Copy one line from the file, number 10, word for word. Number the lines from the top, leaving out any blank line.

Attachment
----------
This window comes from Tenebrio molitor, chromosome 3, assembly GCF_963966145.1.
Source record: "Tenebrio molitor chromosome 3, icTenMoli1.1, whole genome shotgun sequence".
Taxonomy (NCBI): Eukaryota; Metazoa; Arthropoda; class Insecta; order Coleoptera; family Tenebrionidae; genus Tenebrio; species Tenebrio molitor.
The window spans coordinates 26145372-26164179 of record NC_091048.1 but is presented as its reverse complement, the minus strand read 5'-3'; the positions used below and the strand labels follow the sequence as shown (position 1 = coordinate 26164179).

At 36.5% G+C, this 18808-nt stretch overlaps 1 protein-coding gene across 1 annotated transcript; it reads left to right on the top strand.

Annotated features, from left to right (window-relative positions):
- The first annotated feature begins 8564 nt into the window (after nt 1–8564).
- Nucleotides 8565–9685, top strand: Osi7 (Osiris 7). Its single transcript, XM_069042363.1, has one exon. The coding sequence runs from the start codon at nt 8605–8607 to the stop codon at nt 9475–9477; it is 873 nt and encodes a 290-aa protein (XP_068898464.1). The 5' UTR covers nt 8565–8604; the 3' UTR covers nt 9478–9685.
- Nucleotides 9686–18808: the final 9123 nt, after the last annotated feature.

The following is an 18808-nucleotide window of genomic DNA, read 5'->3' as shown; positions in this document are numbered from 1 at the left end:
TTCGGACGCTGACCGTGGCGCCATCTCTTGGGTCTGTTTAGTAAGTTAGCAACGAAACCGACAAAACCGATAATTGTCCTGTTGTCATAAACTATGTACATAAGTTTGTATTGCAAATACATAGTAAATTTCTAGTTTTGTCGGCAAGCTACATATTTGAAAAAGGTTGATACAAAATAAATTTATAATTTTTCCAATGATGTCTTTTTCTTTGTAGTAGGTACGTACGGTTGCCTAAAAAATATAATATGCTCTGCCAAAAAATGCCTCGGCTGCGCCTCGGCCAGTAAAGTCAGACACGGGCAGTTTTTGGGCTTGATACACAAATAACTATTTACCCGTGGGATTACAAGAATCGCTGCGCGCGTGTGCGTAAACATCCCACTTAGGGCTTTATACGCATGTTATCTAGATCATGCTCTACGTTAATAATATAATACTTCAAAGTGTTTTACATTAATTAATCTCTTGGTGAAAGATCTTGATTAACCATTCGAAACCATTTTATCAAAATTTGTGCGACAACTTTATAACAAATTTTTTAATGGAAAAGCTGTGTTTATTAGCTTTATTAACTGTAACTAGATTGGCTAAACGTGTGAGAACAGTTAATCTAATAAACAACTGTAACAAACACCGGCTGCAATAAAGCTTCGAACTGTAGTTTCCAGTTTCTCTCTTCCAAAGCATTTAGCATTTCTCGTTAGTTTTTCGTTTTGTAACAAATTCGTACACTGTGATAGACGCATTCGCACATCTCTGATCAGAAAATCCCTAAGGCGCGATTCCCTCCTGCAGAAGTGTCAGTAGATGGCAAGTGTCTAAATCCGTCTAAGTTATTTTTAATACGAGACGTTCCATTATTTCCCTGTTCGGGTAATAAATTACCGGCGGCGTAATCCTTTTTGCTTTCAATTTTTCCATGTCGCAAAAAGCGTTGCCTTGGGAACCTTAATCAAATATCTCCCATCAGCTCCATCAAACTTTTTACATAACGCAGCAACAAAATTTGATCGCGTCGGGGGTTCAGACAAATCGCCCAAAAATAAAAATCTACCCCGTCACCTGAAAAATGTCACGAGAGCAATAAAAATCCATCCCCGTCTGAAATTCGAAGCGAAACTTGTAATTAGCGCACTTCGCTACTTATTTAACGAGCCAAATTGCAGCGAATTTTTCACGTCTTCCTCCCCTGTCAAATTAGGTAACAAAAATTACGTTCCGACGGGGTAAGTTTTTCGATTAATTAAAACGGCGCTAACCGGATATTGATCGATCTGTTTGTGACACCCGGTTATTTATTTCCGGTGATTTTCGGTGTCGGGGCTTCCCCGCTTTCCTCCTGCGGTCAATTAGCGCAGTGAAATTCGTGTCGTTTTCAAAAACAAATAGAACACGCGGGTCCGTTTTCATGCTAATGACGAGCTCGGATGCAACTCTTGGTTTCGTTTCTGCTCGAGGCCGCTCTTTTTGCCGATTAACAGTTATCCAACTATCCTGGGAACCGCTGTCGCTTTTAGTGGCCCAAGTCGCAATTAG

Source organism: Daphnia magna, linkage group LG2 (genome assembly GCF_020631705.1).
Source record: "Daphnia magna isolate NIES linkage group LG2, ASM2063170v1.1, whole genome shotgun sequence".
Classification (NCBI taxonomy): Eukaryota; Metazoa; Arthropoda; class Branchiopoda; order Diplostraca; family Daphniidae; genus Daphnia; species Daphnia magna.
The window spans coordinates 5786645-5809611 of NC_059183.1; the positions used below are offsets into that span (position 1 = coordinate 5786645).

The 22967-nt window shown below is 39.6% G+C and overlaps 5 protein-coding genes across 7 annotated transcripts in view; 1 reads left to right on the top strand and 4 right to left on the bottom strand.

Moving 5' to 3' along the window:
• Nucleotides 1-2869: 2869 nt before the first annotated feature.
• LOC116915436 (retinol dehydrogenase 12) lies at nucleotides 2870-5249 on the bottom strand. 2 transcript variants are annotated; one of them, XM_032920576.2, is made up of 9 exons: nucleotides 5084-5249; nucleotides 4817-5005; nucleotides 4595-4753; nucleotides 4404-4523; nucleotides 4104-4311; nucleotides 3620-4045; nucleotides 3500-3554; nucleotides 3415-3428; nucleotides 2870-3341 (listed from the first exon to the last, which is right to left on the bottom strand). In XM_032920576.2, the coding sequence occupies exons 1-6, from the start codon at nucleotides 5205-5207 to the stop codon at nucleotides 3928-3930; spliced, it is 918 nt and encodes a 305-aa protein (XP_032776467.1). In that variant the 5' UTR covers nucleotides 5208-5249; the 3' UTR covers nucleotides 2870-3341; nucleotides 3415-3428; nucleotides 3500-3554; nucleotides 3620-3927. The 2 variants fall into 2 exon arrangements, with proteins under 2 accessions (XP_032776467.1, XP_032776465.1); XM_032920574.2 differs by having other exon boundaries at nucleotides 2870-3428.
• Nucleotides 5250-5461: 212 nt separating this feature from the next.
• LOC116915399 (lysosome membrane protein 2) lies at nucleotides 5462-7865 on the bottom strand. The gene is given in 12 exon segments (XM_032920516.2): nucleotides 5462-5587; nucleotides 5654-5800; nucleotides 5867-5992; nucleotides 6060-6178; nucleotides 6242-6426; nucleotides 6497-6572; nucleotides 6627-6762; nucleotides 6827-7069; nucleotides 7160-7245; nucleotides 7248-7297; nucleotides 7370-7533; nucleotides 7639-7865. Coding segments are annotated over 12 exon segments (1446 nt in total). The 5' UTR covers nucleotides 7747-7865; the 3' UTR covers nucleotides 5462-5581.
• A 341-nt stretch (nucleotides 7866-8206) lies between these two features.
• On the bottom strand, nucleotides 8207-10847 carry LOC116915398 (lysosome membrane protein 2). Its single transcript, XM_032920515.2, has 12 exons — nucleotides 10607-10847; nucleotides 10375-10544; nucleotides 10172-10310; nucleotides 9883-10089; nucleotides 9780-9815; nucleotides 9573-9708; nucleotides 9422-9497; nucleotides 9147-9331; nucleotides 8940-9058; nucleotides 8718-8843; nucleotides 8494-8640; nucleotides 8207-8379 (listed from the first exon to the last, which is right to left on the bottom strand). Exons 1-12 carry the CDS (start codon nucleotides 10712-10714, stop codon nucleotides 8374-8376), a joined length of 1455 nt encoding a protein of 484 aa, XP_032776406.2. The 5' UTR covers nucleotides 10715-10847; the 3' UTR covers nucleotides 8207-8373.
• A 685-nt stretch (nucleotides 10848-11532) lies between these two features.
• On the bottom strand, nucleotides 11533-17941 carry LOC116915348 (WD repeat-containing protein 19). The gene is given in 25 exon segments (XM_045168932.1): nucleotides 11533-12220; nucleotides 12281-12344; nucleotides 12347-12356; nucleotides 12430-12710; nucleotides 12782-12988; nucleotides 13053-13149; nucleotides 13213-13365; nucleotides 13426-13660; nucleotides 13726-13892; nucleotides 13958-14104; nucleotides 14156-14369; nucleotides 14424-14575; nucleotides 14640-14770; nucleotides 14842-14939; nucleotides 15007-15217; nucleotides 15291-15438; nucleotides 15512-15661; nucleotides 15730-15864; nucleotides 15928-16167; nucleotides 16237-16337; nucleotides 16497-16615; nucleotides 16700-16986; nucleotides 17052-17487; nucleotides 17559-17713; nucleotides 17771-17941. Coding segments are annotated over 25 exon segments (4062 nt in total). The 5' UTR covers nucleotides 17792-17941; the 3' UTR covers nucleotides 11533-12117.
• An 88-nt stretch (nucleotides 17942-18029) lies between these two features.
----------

The following is an 18808-nucleotide window of genomic DNA, read 5'->3' as shown; positions in this document are numbered from 1 at the left end: